"Doesn't that prove my point--we are stealing!"

At this juncture, Tim came to understand that a quiet rabbit is not necessarily an unintelligent rabbit for Phil slightly turning his head to the left explained, "My dear Tim, we are fulfilling our evolutionary role. Farmer Bill has both the dexterity and intelligence to perform the said functions of buying, plowing, planting and the like. Our task as less-developed mammals (ignoring the fact that my vocabulary is quite robust and our story-creator has the audacity to put speech upon the lips of dumb animals) is to survive. The whims and worries of conscience should be no impediment for the procuring of food."

"Ah Phil," questioned Tim, "If that line of reasoning is correct, we are also at the mercy of that fox thirty feet of away."

"True," said Phil.

"And Phil, since I happen to move faster than you do in open terrain, I have no moral responsibility to assist in your escape. Evolutionary process has given me permission to leave you for that fox's supper."

"Exactly," said Phil.

"Ah, Phil..."

"Yes, Tim."

"Despite your sound reasoning and surprising ability to engage in philosophical discussion, I have decided that morality does exist. We are stealing, and I don't want you to die."

At this Tim ran straight toward the fox and laid down his life for his friend.

Saturday, October 19, 2013

A Mythological Debate

"You don't know what you're talking about kid," said the man in the nice dark suit and power blue tie.

"But Dr. Schultz, I feel like my evidence should be weighed in this matter," spoke the young boy, appearing to be about age 10.

"What you are saying is not possible, probable, or verifiable," sneered Dr. Schultz, "Science is about facts, not allegations. You say your father is the cause of this; I say, you cannot prove it."

"But Dr. Schultz, you just gave a lecture today on the importance of hearing and challenging every hypothesis. You claimed today that your theory of the sun's central heat being produced by those eleven different atomic reactions is the greatest advancement in solar research in two decades. You showed the weakness of every opposing theory to date. I only want to challenge the newest theory, even if it is yours; it's for your own good," petitioned the young boy.

The dark-suited professor was now losing his general irenic spirit, "You are not giving theories; you are dealing in superstition, myth, and religion. Enough with you and your 'father'."

"But sir, NASA has speculated for years that advanced life-forms may be the cause of numerous inter-galactic and solar activities. What makes you so sure that a person or god like Apollo doesn't really have charge of our sun and it's daily activities before the human eye?"

"Apollo is a myth, and myths contain no truth," ejaculated the now red-faced professor.

"Professor, it seems you are unwilling to allow for hypotheses of all sorts, if you refuse to consider ideas beyond your scope of knowledge."

"Beyond MY scope of knowledge," bellowed the doctor, "I have two Ph.D.s and been tenured for twice as many years as you are alive. What makes you think my scope of knowledge is sub-par?"

The young boy, turned, speaking almost under his breath, but just loud enough for Dr. Schultz to take in the final words, "You too would doubt the knowledge of university education if you awoke each morning as the son of a god. Professors long ago abandoned their ability to see beyond the pages of their own books, and thus the insight to kneel before the power of the gods. Since they quit looking beyond their own brains for answers to the world, all they seem to see anymore is the answers in their own brains."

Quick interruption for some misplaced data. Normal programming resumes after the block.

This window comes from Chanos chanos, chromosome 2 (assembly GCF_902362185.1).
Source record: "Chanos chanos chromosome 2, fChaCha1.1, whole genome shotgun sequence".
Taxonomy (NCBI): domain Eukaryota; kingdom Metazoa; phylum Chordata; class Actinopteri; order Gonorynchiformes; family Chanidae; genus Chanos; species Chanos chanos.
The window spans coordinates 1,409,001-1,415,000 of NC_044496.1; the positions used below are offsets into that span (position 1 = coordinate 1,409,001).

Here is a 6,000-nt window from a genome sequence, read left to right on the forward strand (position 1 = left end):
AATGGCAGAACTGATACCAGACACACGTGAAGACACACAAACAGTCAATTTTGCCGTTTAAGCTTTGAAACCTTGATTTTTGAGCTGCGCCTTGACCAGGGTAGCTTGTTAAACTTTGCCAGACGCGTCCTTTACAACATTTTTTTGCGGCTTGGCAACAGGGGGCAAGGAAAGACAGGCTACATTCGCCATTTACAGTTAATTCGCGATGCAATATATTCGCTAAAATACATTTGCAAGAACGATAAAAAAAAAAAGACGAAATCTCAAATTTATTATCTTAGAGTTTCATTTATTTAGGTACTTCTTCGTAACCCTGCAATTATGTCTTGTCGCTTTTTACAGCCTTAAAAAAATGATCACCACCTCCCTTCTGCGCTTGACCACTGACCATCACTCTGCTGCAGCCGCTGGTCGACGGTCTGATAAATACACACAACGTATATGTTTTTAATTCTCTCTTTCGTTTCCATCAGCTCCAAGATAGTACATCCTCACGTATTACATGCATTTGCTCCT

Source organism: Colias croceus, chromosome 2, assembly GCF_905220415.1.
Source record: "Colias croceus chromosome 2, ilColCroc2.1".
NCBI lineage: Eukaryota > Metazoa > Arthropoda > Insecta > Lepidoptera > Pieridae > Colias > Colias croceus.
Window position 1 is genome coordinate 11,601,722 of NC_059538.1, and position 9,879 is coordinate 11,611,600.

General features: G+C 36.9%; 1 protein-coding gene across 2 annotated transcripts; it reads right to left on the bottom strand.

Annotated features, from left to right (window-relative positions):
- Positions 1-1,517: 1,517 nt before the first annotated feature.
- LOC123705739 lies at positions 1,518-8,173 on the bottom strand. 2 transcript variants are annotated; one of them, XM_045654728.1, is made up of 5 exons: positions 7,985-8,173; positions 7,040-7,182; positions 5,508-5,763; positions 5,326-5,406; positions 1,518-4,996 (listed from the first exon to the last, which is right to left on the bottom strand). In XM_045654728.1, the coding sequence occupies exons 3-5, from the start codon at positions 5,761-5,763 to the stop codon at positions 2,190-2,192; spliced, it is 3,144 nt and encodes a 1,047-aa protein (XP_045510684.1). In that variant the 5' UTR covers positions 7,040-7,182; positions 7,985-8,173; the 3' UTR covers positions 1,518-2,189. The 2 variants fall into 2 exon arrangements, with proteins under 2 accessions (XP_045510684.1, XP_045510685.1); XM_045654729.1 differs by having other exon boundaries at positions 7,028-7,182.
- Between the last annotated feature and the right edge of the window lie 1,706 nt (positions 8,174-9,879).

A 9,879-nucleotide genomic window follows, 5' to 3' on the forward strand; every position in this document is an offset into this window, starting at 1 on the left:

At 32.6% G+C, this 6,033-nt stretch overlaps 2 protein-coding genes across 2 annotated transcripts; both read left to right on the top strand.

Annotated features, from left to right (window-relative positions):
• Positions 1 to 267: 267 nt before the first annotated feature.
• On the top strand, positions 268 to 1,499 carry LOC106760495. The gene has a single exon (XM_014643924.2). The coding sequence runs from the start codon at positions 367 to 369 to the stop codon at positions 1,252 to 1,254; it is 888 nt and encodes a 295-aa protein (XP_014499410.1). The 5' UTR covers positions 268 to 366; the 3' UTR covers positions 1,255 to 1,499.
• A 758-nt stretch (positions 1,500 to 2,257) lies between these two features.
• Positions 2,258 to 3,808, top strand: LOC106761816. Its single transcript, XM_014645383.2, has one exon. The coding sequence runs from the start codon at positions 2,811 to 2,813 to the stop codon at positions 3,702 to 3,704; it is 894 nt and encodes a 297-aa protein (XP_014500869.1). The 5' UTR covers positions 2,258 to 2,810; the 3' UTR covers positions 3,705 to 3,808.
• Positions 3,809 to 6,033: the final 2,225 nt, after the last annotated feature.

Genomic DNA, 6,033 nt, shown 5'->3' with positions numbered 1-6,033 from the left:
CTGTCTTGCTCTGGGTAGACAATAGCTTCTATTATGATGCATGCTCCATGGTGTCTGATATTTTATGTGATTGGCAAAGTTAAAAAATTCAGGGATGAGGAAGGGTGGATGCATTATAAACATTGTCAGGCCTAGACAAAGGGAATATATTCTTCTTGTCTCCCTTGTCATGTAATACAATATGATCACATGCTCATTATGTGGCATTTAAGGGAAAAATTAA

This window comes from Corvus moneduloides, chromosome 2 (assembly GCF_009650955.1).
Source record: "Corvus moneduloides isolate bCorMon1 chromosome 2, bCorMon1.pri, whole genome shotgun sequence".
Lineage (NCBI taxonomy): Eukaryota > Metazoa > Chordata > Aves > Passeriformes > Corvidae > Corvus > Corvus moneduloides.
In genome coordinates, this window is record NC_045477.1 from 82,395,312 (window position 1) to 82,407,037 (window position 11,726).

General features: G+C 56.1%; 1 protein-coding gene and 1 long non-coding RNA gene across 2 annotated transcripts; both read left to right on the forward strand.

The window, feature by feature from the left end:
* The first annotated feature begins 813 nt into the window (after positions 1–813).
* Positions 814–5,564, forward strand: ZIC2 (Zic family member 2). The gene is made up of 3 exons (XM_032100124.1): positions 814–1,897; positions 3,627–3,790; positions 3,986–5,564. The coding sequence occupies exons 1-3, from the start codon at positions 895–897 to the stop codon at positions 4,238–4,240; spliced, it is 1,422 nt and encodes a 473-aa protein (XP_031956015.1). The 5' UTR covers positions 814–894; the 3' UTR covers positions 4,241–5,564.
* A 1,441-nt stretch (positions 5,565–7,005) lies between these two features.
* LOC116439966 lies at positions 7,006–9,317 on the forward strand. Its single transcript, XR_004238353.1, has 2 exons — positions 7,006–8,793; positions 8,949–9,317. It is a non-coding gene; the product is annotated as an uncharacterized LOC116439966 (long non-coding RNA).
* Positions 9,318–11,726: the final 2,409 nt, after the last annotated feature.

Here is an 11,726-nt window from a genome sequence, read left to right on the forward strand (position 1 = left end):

A Tale of Brides and Dresses

Once upon a time there was a bride set to be married to a handsome king. She herself was born into rags, was unbecoming in many ways, but for some reason known to the king, he had chosen her to be his bride.
                The bride was excited, honored, and humbled. But her insecurities, doubts, and fears remained. She believed the only way this wedding would ever really happen was if she wore the perfect dress. She thought also, How could the townspeople believe I'm the King's bride if I don't look the part? So she collected all the money she had and commissioned a royal tailor to craft the perfect dress. After many days, the bride came to try on the perfect dress. When she walked into the tailor’s shop, the dress looked perfect upon the hanger. Sadly, however, when she tried to put on the dress, her body-shape just couldn’t fit into the dress. She yelled at the tailor and bemoaned that the dress wasn’t right. She charged him again to make the perfect dress.
                The bride left and spent the next week exercising, trying on various corsets to adjust her body shape, and even enlisted the help of the most expensive stylist in the kingdom. Every night she came home, to find that the king had come to visit, but her frenzied activity never allowed for her to return his calls.
                On the following week, she returned to the tailor. Another perfect dress hung upon the hanger, but again, the bride’s body couldn’t fit into the perfect dress. She paid the tailor her every penny, walked out, head hung low--broken, and dejected.
                As she walked the road home, the King approached upon horseback. He called her to look to him. But she refused to look up into his face. He demanded to know why she refused His call and command. To which she replied that she could not fit into the perfect dress. She was not beautiful and would never deserve the King’s hand. And the townspeople would never believe her to be the King's queen.
                To which, the king replied: “My beloved, my love comes in three forms. First, it only comes to the undeserving and the unlovely. Second,  my love for the unlovely is not designed to make the townspeople eye the Queen, but for they, themselves to look upon their King and believe they too can receive His love. And third and finally, my love produces a beauty that no shell of a wedding dress could ever seek to cover. It’s an unfading beauty that befits those who wear rags. Why waste money on clothes that can be eaten by moths when I offer a beauty that lasts forever?" 
                At this the bride looked up again into the face of her King, and it was there that her soul was beautified to be all that it was meant to be. She took His reaching hand and was wrapped up into His love. She spent the remainder of her days a living testimony for all the townspeople that the King takes those in rags and makes them royalty. And rather than bemoan her unbecoming figure or frame ever again, she delighted that the King's unconditional love was evident to all because of her welcome.